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I don't believe it's an option...not something you can resign from, the designation of Pope is until death. No such provisions I'm aware of (though perhaps a hardcore Catholic knows more on such things)...



posted on Mar, 29 2005 @ 02:32 PM
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great responses...

With the pope, Is it his choice or the Vatican? I have often wondered also if the president can have a DNR. Would it be against the law to tell someone they cannot die?



posted on Mar, 29 2005 @ 02:37 PM
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The thing is there is a major difference between Schiavo and the Pope. Schiavo is on a feeding tube because her brain is not functional. The pope would have to go on a feeding tube because his health is failing due to old age. This would not become a legal battle I believe because, unlike Terri Schiavo, who could live to be as old as any normal person, the Pope would die soon because of his age. Hope I made myself clear with that one.



posted on Mar, 29 2005 @ 03:21 PM
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The big deal with Terri is that she can't communicate her wishes, so the law says the spouse would best know what those wishes are, and so she's having someone speak for her.

As far as I know, the Pope can still communicate to SOME degree, though for how long who knows.

Brain damaged, life expectancy, etc. are NOT the factors here really. In BOTH cases, we have patients in TERMINAL conditions, who require artificial support to live. So, in the event the Pope is unable to communicate, WHO decides on the tube in or out? That will CERTAINLY be a legal issue....though likely one that will go to the state (i.e. Vatican City) without a fuss. Different land, different laws.

Still, for the Pope, or the Vatican, to either not opt for a feeding tube, or to euthanize the Pope, would be the greatest hypocracy of the Church in recent times, and certainly prove that what's good for the goose, is not good for the gander... Not to mention the question of suicide and Purgatory. Heck, if the Pope goes to Purgatory, not much hope for the rest of ya....
(kidding there a little...just trying to lighten the mood)

[edit on 29-3-2005 by Gazrok]



posted on Mar, 29 2005 @ 03:21 PM
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i heard the reason that the pope wanted to stay alive was because the tribulation period is going to start when he dies. That would make some sense would it not? I guess it all depends on what we believe. I don't see it starting when he dies.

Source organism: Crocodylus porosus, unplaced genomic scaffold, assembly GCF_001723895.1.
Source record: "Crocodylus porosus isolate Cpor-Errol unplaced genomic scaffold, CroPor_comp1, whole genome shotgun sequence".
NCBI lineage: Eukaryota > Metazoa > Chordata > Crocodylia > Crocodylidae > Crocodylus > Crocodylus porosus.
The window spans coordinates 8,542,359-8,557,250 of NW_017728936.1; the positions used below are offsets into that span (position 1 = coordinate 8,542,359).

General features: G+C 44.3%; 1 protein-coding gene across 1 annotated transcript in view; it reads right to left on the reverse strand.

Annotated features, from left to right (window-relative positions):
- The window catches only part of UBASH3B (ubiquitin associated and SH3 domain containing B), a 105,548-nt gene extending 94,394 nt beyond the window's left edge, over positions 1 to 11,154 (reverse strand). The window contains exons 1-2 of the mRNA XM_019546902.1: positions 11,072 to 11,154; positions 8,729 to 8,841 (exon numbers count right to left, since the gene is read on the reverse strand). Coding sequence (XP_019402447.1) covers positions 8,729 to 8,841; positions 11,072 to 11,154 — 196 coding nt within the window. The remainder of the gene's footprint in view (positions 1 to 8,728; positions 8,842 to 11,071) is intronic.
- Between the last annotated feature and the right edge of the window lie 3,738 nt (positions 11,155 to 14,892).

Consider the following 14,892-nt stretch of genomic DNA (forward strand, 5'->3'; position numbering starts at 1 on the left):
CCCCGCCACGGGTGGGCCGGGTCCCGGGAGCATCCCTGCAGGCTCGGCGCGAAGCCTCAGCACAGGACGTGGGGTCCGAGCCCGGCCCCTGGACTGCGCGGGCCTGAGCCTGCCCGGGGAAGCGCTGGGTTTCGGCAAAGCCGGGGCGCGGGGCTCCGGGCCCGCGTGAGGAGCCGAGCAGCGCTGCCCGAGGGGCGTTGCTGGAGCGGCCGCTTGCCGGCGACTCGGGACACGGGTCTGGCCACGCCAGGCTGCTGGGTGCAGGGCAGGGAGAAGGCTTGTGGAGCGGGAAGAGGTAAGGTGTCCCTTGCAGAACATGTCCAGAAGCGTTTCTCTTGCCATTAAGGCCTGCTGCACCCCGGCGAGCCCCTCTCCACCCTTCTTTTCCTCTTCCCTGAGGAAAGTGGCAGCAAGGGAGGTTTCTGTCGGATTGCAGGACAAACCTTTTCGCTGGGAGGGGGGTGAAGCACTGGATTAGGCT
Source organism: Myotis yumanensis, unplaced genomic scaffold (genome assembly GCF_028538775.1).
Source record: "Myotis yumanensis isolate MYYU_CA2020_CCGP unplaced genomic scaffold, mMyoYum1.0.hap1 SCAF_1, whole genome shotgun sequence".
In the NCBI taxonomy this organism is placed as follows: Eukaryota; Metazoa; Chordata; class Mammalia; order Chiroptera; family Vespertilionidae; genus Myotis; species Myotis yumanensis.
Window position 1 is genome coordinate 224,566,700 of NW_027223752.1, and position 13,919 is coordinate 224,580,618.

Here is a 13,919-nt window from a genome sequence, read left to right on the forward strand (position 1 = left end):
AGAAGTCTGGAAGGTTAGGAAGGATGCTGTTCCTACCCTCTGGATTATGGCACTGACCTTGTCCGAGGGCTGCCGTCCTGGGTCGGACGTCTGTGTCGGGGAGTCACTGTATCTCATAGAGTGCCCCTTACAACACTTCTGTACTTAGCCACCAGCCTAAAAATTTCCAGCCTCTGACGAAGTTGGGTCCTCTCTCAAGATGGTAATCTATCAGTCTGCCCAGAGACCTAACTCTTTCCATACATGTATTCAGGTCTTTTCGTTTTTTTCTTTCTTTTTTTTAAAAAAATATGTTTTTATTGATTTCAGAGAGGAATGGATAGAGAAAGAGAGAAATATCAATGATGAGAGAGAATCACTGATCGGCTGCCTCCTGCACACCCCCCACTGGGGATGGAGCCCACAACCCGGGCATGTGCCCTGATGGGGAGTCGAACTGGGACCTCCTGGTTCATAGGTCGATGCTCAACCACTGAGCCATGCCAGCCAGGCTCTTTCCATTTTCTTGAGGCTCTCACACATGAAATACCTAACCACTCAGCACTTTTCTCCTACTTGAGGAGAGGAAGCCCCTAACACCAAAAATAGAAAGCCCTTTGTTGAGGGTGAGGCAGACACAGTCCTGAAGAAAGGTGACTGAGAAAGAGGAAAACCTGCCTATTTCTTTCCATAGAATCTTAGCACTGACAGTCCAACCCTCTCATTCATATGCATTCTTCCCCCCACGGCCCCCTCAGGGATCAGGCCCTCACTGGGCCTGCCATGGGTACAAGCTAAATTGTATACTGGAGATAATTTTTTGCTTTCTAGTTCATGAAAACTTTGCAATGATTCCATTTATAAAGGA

posted on Mar, 29 2005 @ 03:37 PM
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The Pope is still alive? I thought he was just being propped up and shaken a bit to appear alive the last several times he's made public appearances. I understand they are having trouble replacing him because they want someone that hasn't molested young boys and so far they haven't been able to find anyone in the Catholic Church that hasn't.



posted on Mar, 29 2005 @ 05:51 PM
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Originally posted by Gazrok
I don't believe it's an option...not something you can resign from, the designation of Pope is until death. No such provisions I'm aware of (though perhaps a hardcore Catholic knows more on such things)...


The pope can resign. I think the last one to resign was many hundreds of years ago, so its not likely the current one will.

"There are not many precedents for papal resignations -- but they exist. Four popes have abdicated. Clement I, number three after Peter, in 97; Pontian, in 235, to allow a successor to take over when he was carted off to Sardinia and the mines; Benedict IX, in 1045 (though he made a comeback); and Celestine V, in 1294, the last pope to resign)."
www.natcath.com...
an old article but with some info...



posted on Mar, 29 2005 @ 07:13 PM
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Thanks....I stand corrected on that...


I know I've heard to death somewhere though...interesting.

Anyhow, at least that's good news for the faithful I suppose...



posted on Mar, 29 2005 @ 07:48 PM
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F*ck u Zabilgy. F*ck you
I dont care If I get a warn





[edit on 3/29/2005 by Croat56]



posted on Mar, 29 2005 @ 07:53 PM
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I agree with Croat...that was both unnecessary and completly unrelated to the discussion.